Greece, EU/IMF lenders to resume bailout talks amid tension
By Renee Maltezou and Lefteris Papadimas
ATHENS (Reuters) - Greece and its EU/IMF lenders will resume talks on the country's fiscal and reform progress this week aiming to bridge differences and conclude a key bailout review, which will pave the way for negotiations on long-desired debt relief.
The review has been adjourned twice since February, mainly due to a rift among the lenders over the estimated size of Greece's fiscal gap by 2018, as well as disagreements with Athens on pension reforms and the management of bad loans.
Inspectors from the European Commission, the European Central Bank, the European Stability Mechanism and the International Monetary Fund interrupted the review last month, taking a break for Catholic Easter, government officials said.
Talks are expected to resume on Monday and Athens hopes for a compromise before April 22, when euro zone finance ministers are expected to assess its progress.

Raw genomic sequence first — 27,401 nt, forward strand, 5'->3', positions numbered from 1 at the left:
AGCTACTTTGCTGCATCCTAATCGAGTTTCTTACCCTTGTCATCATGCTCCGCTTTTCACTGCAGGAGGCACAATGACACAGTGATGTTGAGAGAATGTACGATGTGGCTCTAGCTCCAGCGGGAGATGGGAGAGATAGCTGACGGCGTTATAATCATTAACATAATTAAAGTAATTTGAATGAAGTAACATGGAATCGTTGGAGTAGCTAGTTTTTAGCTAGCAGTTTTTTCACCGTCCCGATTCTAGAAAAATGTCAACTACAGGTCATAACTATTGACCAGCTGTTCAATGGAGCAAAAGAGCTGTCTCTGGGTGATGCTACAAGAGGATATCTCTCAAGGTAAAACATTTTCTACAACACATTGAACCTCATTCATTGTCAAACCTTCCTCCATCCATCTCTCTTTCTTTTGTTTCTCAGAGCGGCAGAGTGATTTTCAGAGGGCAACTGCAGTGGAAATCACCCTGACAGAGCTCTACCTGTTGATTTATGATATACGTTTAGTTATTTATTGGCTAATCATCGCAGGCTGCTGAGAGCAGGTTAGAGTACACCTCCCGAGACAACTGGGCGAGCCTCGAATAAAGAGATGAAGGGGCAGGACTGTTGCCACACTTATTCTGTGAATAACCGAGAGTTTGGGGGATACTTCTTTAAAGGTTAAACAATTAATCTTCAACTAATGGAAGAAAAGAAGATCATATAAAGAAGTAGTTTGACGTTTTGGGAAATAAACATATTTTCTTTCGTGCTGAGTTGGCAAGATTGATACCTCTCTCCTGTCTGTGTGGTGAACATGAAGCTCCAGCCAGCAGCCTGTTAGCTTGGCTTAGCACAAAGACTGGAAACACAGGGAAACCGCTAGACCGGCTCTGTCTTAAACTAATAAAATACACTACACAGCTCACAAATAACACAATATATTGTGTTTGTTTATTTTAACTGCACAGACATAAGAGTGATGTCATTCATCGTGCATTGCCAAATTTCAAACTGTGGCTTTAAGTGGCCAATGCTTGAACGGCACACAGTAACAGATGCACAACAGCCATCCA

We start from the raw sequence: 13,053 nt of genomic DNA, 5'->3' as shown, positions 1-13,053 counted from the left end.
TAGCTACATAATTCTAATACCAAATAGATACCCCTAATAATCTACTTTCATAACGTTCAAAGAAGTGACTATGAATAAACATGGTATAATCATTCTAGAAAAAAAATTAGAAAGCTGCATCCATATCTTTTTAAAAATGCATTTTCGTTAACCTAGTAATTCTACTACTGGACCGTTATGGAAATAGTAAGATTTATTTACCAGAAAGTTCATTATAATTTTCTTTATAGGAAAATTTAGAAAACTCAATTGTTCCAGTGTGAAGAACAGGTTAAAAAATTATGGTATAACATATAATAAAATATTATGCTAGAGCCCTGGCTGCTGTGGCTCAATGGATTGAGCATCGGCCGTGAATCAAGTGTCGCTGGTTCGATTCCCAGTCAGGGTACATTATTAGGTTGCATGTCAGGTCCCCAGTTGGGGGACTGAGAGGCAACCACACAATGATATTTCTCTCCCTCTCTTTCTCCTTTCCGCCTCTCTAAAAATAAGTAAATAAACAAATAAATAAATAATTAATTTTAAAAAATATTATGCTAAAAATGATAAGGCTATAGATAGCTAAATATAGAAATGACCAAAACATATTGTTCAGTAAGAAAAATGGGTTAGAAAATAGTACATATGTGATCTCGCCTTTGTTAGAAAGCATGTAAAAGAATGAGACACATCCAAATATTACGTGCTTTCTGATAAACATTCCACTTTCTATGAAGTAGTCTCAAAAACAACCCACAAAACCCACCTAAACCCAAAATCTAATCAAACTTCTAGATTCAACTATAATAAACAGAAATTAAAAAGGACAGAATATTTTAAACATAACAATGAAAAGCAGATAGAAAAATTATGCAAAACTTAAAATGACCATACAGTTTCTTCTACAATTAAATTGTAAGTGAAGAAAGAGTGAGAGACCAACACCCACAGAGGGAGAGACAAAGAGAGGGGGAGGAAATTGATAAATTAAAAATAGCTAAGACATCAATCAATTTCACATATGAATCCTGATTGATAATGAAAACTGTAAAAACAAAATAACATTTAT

The IMF is expected to decide whether to co-finance Greece's third bailout after the review and in light of how much debt relief Greece receives.
Holding a fragile parliamentary majority, Prime Minister Alexis Tsipras hopes a debt restructuring will convince Greeks that their sacrifices are paying off after six years of belt-tightening. But the delays have cast a shadow on his plans.
Adding to growing tension, Internet whistleblowing site WikiLeaks published on Saturday what it said was the transcript of a March 19 conference call of three senior IMF officials discussing tactics to apply pressure on Greece, Germany and the EU to reach a deal in April.
The officials were quoted as discussing a threat that the Fund might not participate in Greece's third bailout program as a way to force EU creditors, especially Germany, to reach a deal on debt relief before Britain's June referendum on whether to stay in the European Union. Continued...